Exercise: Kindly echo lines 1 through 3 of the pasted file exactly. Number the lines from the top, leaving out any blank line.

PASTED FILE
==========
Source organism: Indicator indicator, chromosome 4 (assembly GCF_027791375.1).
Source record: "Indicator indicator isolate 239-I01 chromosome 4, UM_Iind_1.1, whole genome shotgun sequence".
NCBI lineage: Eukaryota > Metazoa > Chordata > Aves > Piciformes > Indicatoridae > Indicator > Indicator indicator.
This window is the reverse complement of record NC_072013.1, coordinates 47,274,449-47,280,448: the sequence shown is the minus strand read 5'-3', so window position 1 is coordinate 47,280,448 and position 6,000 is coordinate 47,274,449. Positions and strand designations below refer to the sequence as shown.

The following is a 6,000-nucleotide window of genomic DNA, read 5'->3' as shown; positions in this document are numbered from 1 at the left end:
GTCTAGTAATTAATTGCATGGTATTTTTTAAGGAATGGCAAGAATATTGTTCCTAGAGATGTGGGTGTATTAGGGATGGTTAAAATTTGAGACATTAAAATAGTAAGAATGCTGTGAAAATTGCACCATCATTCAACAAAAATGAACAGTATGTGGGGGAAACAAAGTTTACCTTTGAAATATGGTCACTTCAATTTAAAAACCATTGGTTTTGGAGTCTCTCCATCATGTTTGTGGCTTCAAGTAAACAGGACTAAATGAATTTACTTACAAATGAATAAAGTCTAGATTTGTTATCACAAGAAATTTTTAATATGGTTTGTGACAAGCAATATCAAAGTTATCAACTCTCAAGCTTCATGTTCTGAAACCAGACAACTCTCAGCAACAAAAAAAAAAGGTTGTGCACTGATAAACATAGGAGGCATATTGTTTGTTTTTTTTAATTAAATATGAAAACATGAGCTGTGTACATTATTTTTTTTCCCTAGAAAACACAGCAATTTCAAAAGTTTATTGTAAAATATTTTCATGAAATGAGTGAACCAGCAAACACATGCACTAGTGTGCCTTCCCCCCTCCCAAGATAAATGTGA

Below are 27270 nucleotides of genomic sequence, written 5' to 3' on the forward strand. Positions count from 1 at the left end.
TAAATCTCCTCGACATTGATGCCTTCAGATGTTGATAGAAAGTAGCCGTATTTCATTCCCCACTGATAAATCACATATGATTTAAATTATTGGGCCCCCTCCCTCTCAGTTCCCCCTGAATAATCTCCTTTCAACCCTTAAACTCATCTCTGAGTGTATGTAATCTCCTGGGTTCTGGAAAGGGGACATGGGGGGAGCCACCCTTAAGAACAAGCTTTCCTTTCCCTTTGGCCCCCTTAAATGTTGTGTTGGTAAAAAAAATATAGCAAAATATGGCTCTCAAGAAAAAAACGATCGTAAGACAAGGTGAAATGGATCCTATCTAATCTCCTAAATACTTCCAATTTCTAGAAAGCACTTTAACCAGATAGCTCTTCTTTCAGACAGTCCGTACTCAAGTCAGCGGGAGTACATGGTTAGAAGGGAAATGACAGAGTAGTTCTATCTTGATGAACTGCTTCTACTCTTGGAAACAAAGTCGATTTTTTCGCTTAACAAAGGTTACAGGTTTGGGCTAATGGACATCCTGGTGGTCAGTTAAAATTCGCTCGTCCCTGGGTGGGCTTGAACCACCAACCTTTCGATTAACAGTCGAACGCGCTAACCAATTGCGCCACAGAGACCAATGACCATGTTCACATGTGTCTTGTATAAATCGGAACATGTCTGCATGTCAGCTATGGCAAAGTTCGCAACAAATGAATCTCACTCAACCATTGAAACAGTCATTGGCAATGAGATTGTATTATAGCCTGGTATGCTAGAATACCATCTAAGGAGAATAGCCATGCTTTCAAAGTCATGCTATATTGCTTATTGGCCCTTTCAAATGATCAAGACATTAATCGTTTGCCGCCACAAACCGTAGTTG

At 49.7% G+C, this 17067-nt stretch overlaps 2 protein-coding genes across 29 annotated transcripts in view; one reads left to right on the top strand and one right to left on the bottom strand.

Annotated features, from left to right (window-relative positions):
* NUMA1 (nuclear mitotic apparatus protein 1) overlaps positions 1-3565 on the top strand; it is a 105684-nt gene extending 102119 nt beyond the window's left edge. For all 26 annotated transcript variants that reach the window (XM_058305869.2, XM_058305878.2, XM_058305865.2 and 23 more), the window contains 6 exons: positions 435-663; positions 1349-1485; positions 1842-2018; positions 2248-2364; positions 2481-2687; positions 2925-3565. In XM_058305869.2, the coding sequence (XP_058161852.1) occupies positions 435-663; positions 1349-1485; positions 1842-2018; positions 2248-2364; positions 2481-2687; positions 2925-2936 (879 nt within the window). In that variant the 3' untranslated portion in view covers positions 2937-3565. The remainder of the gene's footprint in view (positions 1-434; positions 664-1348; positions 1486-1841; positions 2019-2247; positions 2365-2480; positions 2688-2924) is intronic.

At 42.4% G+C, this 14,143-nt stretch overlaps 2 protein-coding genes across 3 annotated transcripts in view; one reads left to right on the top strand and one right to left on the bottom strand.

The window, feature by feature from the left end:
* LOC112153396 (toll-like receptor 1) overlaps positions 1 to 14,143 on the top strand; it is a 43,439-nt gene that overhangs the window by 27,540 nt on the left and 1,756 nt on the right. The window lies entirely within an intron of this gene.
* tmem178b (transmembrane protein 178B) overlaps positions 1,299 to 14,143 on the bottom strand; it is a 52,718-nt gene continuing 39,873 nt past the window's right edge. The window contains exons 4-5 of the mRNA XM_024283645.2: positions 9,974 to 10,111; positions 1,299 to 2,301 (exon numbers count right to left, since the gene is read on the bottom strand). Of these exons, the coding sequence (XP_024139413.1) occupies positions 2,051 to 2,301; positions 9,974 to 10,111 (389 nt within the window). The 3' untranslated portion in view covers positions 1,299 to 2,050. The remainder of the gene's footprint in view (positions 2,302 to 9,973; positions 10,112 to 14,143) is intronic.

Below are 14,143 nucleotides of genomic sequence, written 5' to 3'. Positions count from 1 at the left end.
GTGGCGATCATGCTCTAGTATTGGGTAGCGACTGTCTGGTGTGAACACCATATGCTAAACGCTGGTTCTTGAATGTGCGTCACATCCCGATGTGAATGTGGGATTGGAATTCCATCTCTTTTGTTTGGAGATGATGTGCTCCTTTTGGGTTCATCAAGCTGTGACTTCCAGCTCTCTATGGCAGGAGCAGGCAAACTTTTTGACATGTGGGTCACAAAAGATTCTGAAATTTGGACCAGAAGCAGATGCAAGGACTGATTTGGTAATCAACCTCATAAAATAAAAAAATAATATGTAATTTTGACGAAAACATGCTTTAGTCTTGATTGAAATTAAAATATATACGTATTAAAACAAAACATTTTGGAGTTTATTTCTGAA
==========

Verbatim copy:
Source organism: Indicator indicator, chromosome 4 (assembly GCF_027791375.1).
Source record: "Indicator indicator isolate 239-I01 chromosome 4, UM_Iind_1.1, whole genome shotgun sequence".
NCBI lineage: Eukaryota > Metazoa > Chordata > Aves > Piciformes > Indicatoridae > Indicator > Indicator indicator.